About Saint Brigid
Brigid's Place is named for St. Brigid, a fifth-century Irish Celtic saint who founded a monastery of nuns and monks based on the social concept of equality between men and women. The religious in this monastery were known for their wisdom and compassion, their hospitality and healing.
Brigid of Ireland—the patron saint of poets, blacksmiths and healers—was born at Fauchart near Dundalk, c.450. She was the daughter of Dubhtach, poet-laureate of King Loeghaire, and his bondmaid Brotsech. Because of the jealousy of Dubhthach's wife, Brigid and her mother were forced into slavery. She spent her childhood serving the family of a Druid priest performing the burdonsome tasks associated with running a household and a farm. Early in her life she became a Christian.
Legend holds that she received baptism from St. Patrick, but this is unlikely. As an adolescent she returned to her father who commanded her to marry. Rather than obeying him, she chose to become a nun receiving the nun's veil from Bishop Macaile of Westmeath. Afterward, gathering a group of women around her, she founded a nunnery at Kildare (Church of the Oak). Needing to have the sacraments performed, Brigid prevailed upon Conlaed, the leader of a nearby group of anchorites, to receive episcopal consecration and to move with his followers to a site adjacent to the nunnery. This seemingly "mixed house," based upon the Celtic social concept of equality between men and women, was unique among Irish religious foundations.
Brigid, as abbess of Kildare, influenced Irish church affairs and headed a network of nunneries as well. Kildare prospered under royal favor in the seventh century, becoming one of the most magnificent churches in Ireland during this time. When Brigid died in c.525, she was buried alongside Conlaed beneath the altar at Kildare. Three centuries later her body was translated to lie beside the remains of St. Patrick at Downpatrick, one of Ireland's most holy shrines. The shrine was despoiled during the Reformation and its relics dispersed.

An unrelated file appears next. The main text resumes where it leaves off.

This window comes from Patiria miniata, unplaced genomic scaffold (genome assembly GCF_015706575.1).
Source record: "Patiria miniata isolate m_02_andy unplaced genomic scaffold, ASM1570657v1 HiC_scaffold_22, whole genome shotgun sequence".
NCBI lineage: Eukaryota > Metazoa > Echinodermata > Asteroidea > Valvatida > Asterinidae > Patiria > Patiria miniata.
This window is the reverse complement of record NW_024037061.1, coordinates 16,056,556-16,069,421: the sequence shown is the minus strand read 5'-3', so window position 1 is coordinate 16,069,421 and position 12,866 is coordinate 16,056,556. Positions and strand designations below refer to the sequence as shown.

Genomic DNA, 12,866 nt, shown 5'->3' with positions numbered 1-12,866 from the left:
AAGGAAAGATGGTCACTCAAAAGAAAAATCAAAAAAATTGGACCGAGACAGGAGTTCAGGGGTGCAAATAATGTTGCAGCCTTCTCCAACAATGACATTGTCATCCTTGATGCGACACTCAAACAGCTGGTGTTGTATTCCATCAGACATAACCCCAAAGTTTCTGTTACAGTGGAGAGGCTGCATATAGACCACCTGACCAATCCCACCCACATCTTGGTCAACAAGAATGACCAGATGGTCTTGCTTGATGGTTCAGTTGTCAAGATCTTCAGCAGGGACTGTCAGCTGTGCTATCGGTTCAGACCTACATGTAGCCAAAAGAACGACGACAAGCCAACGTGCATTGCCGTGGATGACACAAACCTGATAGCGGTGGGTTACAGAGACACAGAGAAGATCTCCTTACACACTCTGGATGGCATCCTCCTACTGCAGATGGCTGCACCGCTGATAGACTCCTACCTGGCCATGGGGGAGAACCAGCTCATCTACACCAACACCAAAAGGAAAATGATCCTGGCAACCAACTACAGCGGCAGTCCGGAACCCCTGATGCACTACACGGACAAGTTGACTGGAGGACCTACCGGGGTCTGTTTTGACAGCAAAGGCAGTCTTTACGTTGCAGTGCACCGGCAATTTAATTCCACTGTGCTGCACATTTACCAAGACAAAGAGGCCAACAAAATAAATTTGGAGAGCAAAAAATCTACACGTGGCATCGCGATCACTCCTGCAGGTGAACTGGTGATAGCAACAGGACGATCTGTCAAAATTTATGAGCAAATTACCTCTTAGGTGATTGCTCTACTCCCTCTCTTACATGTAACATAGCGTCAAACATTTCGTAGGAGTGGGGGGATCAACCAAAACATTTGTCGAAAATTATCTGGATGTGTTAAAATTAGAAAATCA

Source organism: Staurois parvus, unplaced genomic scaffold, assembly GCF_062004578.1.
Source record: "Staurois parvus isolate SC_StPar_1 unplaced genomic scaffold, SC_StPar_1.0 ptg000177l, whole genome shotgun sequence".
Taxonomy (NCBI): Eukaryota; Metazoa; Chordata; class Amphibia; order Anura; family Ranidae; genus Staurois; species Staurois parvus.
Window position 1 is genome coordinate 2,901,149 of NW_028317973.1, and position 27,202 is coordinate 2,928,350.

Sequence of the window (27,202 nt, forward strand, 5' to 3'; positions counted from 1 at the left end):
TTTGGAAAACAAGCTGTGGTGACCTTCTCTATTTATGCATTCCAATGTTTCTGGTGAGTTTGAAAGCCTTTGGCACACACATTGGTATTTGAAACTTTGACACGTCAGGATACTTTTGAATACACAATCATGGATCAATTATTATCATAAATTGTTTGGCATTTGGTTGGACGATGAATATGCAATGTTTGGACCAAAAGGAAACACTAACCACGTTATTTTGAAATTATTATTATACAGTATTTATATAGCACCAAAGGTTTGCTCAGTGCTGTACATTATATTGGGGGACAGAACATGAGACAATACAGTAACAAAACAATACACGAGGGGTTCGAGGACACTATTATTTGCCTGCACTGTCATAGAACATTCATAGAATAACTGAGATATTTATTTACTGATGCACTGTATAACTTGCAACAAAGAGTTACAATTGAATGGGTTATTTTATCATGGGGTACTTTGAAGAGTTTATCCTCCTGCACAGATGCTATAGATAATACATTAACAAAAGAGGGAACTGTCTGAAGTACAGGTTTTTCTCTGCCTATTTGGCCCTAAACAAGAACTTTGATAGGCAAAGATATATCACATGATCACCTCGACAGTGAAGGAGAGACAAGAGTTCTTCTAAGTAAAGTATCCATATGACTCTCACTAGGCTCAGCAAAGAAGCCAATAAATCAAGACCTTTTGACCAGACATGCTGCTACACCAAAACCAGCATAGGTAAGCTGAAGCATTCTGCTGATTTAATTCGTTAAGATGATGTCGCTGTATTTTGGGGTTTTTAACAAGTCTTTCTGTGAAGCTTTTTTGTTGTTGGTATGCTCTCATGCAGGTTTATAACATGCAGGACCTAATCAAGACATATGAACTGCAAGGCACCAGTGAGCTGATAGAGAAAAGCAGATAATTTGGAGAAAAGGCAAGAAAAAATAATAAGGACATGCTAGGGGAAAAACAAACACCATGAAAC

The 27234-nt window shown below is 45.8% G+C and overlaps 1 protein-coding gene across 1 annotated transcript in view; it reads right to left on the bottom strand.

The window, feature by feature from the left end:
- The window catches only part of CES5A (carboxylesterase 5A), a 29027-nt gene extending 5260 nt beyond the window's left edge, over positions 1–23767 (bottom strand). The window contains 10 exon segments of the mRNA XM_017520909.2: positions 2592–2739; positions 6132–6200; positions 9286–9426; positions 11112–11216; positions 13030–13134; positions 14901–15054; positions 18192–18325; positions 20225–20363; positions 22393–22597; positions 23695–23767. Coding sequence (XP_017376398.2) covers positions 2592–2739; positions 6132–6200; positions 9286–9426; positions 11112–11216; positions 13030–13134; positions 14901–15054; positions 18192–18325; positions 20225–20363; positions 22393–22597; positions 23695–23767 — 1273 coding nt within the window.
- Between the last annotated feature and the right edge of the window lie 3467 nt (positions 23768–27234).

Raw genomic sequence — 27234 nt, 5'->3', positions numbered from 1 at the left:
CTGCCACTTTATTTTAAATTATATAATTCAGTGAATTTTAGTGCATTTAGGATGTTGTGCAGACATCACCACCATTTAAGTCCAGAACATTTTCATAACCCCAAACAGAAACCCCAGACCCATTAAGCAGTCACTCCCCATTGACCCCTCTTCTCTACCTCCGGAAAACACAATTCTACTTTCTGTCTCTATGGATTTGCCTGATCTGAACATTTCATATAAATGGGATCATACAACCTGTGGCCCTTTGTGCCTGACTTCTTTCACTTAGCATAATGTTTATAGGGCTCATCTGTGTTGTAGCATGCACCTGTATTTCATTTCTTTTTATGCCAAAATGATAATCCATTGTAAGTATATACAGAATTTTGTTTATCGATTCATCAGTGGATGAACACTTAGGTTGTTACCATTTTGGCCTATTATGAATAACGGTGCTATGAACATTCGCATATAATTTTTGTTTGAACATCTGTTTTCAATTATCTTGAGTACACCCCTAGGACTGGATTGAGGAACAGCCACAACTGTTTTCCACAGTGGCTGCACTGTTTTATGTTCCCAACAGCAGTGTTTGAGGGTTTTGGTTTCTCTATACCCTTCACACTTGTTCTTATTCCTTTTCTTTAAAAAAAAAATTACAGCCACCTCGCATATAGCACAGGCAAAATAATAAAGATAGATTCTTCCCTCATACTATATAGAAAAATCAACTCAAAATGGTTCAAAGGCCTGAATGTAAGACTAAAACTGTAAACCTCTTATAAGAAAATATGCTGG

Her first biographer, Cogitosus (writing c.650) attributed to Brigid a number of miracles. Her childhood miracles were associated with the multiplication of food such as providing butter for the poor. As abbess, with the assistance of angels, she caused cows to give milk three times on one day to enable visiting bishops to have enough to drink. Brigid was also credited with taming a wolf at the request of a local chieftain whose pet dog had been killed accidentally by a peasant.
Brigid's fame spread rapidly throughout Ireland, and as Irish monks wandered throughout England, Wales and the Continent, they carried Brigid into those areas, as well. In England, at least 19 churches were dedicated to her, most notably St. Bride's Church on Fleet Street in London. Brigid is still venerated in Alsace, Belgium and Portugal. Writing in the late 12th century, Gerald of Wales noted a feature of her followers on a visit to Kildare in 1186. There, a sacred fire maintained daily by 20 nuns burned continuously. The walls of the firehouse remained on the hill by the abbey church until the 18th century. Today, only the foundations remain.
One of Ireland's most beloved saints, Brigid is known as the "Mary of the Gael." She is most noted for her compassion to others, especially to victims of violence, the impoverished and lepers. On one occasion she gave away her father's sword to a leper. Her father, unaware that it was an act of charity, became enraged and at a loss to control this daughter.
Plaited crosses fashioned from rushes are associated with Brigid. Her iconography depicts her with a cow lying at her feet. Brigid's feast day is February 1, long held sacred as Imbolg, the Celtic festival of spring.